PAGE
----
Who the heck is that guy? — 2018 edition! A guide to #Nats non-roster pitchers

At long last, the Washington Nationals have announced who will be suiting up in red and white for the team’s second major league spring training in West Palm Beach, Florida. Along with 39 players on the major league roster (Joe Ross, rehabbing from “Tommy John” surgery, won’t be participating in Grapefruit League action this year), 21 non-roster invitees have been named to the springtime Nats.

In this post, we’ll be looking exclusively at pitchers. That means analyses of non-roster catcher Miguel Montero, non-roster infielder Reid Brignac, and other position players will have to wait. This post also deals exclusively with pitchers who are not on the 40-man roster. While Austin Voth, Wander Suero, and Jefry Rodriguez have yet to take a major league mound, they are nonetheless rostered players, so they don’t technically count as NRIs.

Pitchers and catchers report February 14. For those of you keeping track at home: That’s today!!! While it will be another week or so before the Grapefruit League gets going, we’ve already heard from new manager Dave Martinez about what he expects from his players:

“You know, I knew nothing but work as a player.  I grinded every day out and tried to be the best I could be. And I expect that for all my players. We’re going to compete, compete at the highest level every day.”  Davey Martinez

With that, let’s get to it.

#40 Edwin Jackson

2017 stats (minors): 1.77 ERA, 40⅔ IP, 1.21 WHIP, 1.95 K/BB
2017 stats (majors): 5.21 ERA, 76 IP, 1.51 WHIP, 2.07 K/BB

Edwin Jackson returns to the Nats for another go-’round. Part of the rotation during the 2012 season, Jackson was then signed to a three-year contract by the Chicago Cubs but finished the 2015 season with the Atlanta Braves. He split time in 2016 between the Miami Marlins and the San Diego Padres and then started 2017 with the Baltimore Orioles before he was released and then latched on with the Nats for another stint, sticking in the rotation for the entire second half of the season and making 13 starts for Washington.

The 34-year-old Jackson is an enigma. The right-hander has always shown good velocity on his fastball, which flashed in the upper 90s last year with the Nats, but he’s never actually struck out many batters, and he has grappled with command problems at times during his career. He seems to have the tools it takes to be a successful major league pitcher, but he has bounced from organization to organization and recently between the minor and major leagues, never cementing a place for himself anywhere. He was the Nats’ fifth starter (and at times, their fourth starter) for the whole back half of the 2017 season, looking for stretches like he had finally achieved his full potential at age 33. But gravity won out. Jackson skidded badly in September, giving up an awful 24 earned runs in 22 innings while allowing a .323/1.062 slash line against, and was left off the playoff roster.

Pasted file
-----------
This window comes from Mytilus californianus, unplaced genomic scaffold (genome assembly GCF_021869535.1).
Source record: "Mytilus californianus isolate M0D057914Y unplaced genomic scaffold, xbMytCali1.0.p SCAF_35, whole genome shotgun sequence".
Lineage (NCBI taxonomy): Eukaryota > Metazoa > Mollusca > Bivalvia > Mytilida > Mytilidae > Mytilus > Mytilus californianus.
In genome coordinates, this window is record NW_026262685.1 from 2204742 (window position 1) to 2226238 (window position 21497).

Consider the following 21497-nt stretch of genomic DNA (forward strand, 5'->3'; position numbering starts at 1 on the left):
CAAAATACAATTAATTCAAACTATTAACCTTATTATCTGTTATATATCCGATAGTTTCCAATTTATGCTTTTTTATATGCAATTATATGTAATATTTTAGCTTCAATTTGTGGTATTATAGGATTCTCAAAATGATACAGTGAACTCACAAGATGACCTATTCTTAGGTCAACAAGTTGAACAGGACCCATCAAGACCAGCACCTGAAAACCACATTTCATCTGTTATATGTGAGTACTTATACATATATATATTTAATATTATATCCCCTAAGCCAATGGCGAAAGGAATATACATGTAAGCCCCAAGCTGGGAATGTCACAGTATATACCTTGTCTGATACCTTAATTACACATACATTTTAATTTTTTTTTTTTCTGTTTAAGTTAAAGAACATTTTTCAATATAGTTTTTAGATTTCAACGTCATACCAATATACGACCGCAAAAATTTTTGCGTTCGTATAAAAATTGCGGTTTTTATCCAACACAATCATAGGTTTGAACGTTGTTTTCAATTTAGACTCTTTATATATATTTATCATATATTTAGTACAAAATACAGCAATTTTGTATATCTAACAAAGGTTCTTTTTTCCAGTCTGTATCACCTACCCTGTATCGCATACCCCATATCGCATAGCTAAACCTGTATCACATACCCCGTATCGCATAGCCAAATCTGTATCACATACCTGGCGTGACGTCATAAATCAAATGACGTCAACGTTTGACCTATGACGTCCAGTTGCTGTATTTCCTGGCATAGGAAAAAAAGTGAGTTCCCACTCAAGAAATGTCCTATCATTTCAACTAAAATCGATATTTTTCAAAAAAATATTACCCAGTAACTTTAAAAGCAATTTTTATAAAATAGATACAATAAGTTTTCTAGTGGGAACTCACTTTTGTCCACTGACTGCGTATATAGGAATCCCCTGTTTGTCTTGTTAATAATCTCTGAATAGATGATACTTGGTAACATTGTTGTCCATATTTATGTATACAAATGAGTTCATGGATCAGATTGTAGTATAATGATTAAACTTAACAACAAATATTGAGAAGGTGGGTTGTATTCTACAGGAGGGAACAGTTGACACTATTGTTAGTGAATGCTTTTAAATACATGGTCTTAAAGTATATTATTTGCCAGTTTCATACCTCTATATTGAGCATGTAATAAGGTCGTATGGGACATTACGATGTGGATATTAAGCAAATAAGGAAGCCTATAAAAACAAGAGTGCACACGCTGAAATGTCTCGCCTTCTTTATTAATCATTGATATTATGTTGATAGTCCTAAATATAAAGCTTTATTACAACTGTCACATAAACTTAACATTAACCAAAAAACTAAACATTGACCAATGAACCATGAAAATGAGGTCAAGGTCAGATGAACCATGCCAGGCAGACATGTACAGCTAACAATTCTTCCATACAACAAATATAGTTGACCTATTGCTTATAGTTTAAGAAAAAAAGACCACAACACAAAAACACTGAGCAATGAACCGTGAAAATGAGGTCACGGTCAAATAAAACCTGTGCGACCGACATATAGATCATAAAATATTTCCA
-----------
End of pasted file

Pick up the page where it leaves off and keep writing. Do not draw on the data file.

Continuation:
Jackson’s new deal with the Nats is incentive-laden and guarantees him $1.5 million if he makes the team. It also presumably allows him to opt out if he doesn’t make the team. It’s likely he will enter spring training as one of three major contenders for the fifth rotation spot, along with A.J. Cole (the going-away favorite, if general manager Mike Rizzo is to be believed) and Erick Fedde. He could perhaps be considered as a long reliever in the bullpen if Cole wins the starting job as expected. He could also be the “first man up” at Triple-A Syracuse if he accepts an assignment to the minors, similar to Jacob Turner‘s role in 2017.

#46 Tommy Milone

2017 stats (minors): 5.40 ERA, 21⅔ IP, 1.43 WHIP, 4.67 K/BB
2017 stats (majors): 7.63 ERA, 48⅓ IP, 1.63 WHIP, 2.71 K/BB

Former Nats farmhand Tommy Milone is back in the fold. But it’s been a long past few years for Milone since general manager Mike Rizzo fenced him to the Oakland Athletics as part of the package that brought back Gio Gonzalez in 2012, and the 31-year-old southpaw never really fulfilled his promise as a young Nats pitching prospect.

For his career, Milone’s major league numbers aren’t bad: He owns a winning record at 45-36, for whatever that’s worth, with a 4.37 ERA and 1.34 WHIP that are certainly passable for a fifth starter. But the story more recently has been dire, as he “boasts” a 6.50 ERA and 1.57 WHIP over 117⅔ innings in his past two seasons with the Minnesota Twins, Milwaukee Brewers and New York Mets. It seems more instructive to look at his recent results than his successful age-24 and age-25 seasons, although he was competent with a 3.92 ERA and 1.28 WHIP as recently as 2015 for Minnesota.

Milone is unlikely to find a major league deal anywhere if he doesn’t stick in the Nats organization in 2018. While he could possibly opt out of his minor league contract, depending on how it is structured, if he doesn’t make the team out of spring training, Rizzo’s plan might be to stash him at Syracuse the way he did Jacob Turner last season, bringing him up as a temporary addition to the major league rotation if there are injuries. Considering his recent results, he would have to dazzle in spring training to go north with the Nats, and even then — considering the Jeremy Guthrie debacle last April — Rizzo might think better of the notion.